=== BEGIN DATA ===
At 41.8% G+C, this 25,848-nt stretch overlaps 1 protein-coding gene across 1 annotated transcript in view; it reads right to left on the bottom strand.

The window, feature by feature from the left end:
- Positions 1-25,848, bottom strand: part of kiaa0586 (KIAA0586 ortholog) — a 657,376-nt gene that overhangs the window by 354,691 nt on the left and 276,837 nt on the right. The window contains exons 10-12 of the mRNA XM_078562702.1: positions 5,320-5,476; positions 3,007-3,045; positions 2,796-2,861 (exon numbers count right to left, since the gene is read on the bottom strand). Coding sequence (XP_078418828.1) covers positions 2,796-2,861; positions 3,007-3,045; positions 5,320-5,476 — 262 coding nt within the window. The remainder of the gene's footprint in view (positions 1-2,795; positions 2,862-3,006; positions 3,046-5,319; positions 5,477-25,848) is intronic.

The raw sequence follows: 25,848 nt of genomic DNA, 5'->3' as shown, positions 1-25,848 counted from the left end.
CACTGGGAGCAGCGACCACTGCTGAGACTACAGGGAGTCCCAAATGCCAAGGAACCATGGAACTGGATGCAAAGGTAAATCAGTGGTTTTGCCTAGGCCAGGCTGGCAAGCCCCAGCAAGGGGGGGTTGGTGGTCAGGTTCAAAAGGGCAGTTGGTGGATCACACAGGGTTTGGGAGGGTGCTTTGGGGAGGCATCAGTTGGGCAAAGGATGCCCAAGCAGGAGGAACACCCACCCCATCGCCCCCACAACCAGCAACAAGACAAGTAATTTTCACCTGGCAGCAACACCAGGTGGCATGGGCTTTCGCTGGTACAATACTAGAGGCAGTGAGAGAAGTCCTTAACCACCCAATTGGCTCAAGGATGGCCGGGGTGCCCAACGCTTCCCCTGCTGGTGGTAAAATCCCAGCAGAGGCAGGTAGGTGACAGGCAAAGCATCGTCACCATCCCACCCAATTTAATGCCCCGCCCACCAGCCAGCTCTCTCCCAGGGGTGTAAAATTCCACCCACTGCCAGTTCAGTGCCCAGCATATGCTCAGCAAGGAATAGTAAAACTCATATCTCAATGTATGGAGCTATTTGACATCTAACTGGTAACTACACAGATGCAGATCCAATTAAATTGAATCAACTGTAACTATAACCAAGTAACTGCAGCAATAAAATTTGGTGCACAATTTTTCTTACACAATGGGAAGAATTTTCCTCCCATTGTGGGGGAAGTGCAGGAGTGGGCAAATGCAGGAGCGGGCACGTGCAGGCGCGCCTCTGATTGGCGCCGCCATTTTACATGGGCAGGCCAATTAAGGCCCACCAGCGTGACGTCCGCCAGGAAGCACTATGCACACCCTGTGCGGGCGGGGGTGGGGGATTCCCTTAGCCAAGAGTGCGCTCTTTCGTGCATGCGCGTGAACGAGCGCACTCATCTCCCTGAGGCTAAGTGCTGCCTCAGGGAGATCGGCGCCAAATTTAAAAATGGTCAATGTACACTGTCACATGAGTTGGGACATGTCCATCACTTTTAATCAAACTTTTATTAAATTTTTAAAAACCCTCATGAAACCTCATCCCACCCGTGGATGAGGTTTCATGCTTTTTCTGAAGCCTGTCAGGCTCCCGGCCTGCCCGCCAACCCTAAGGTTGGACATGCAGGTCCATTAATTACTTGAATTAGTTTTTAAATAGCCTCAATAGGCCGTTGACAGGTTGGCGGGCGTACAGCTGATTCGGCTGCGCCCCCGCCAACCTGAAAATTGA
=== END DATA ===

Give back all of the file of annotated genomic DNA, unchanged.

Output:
At 41.8% G+C, this 25,848-nt stretch overlaps 1 protein-coding gene across 1 annotated transcript in view; it reads right to left on the bottom strand.

The window, feature by feature from the left end:
- Positions 1-25,848, bottom strand: part of kiaa0586 (KIAA0586 ortholog) — a 657,376-nt gene that overhangs the window by 354,691 nt on the left and 276,837 nt on the right. The window contains exons 10-12 of the mRNA XM_078562702.1: positions 5,320-5,476; positions 3,007-3,045; positions 2,796-2,861 (exon numbers count right to left, since the gene is read on the bottom strand). Coding sequence (XP_078418828.1) covers positions 2,796-2,861; positions 3,007-3,045; positions 5,320-5,476 — 262 coding nt within the window. The remainder of the gene's footprint in view (positions 1-2,795; positions 2,862-3,006; positions 3,046-5,319; positions 5,477-25,848) is intronic.

The raw sequence follows: 25,848 nt of genomic DNA, 5'->3' as shown, positions 1-25,848 counted from the left end.
CACTGGGAGCAGCGACCACTGCTGAGACTACAGGGAGTCCCAAATGCCAAGGAACCATGGAACTGGATGCAAAGGTAAATCAGTGGTTTTGCCTAGGCCAGGCTGGCAAGCCCCAGCAAGGGGGGGTTGGTGGTCAGGTTCAAAAGGGCAGTTGGTGGATCACACAGGGTTTGGGAGGGTGCTTTGGGGAGGCATCAGTTGGGCAAAGGATGCCCAAGCAGGAGGAACACCCACCCCATCGCCCCCACAACCAGCAACAAGACAAGTAATTTTCACCTGGCAGCAACACCAGGTGGCATGGGCTTTCGCTGGTACAATACTAGAGGCAGTGAGAGAAGTCCTTAACCACCCAATTGGCTCAAGGATGGCCGGGGTGCCCAACGCTTCCCCTGCTGGTGGTAAAATCCCAGCAGAGGCAGGTAGGTGACAGGCAAAGCATCGTCACCATCCCACCCAATTTAATGCCCCGCCCACCAGCCAGCTCTCTCCCAGGGGTGTAAAATTCCACCCACTGCCAGTTCAGTGCCCAGCATATGCTCAGCAAGGAATAGTAAAACTCATATCTCAATGTATGGAGCTATTTGACATCTAACTGGTAACTACACAGATGCAGATCCAATTAAATTGAATCAACTGTAACTATAACCAAGTAACTGCAGCAATAAAATTTGGTGCACAATTTTTCTTACACAATGGGAAGAATTTTCCTCCCATTGTGGGGGAAGTGCAGGAGTGGGCAAATGCAGGAGCGGGCACGTGCAGGCGCGCCTCTGATTGGCGCCGCCATTTTACATGGGCAGGCCAATTAAGGCCCACCAGCGTGACGTCCGCCAGGAAGCACTATGCACACCCTGTGCGGGCGGGGGTGGGGGATTCCCTTAGCCAAGAGTGCGCTCTTTCGTGCATGCGCGTGAACGAGCGCACTCATCTCCCTGAGGCTAAGTGCTGCCTCAGGGAGATCGGCGCCAAATTTAAAAATGGTCAATGTACACTGTCACATGAGTTGGGACATGTCCATCACTTTTAATCAAACTTTTATTAAATTTTTAAAAACCCTCATGAAACCTCATCCCACCCGTGGATGAGGTTTCATGCTTTTTCTGAAGCCTGTCAGGCTCCCGGCCTGCCCGCCAACCCTAAGGTTGGACATGCAGGTCCATTAATTACTTGAATTAGTTTTTAAATAGCCTCAATAGGCCGTTGACAGGTTGGCGGGCGTACAGCTGATTCGGCTGCGCCCCCGCCAACCTGAAAATTGA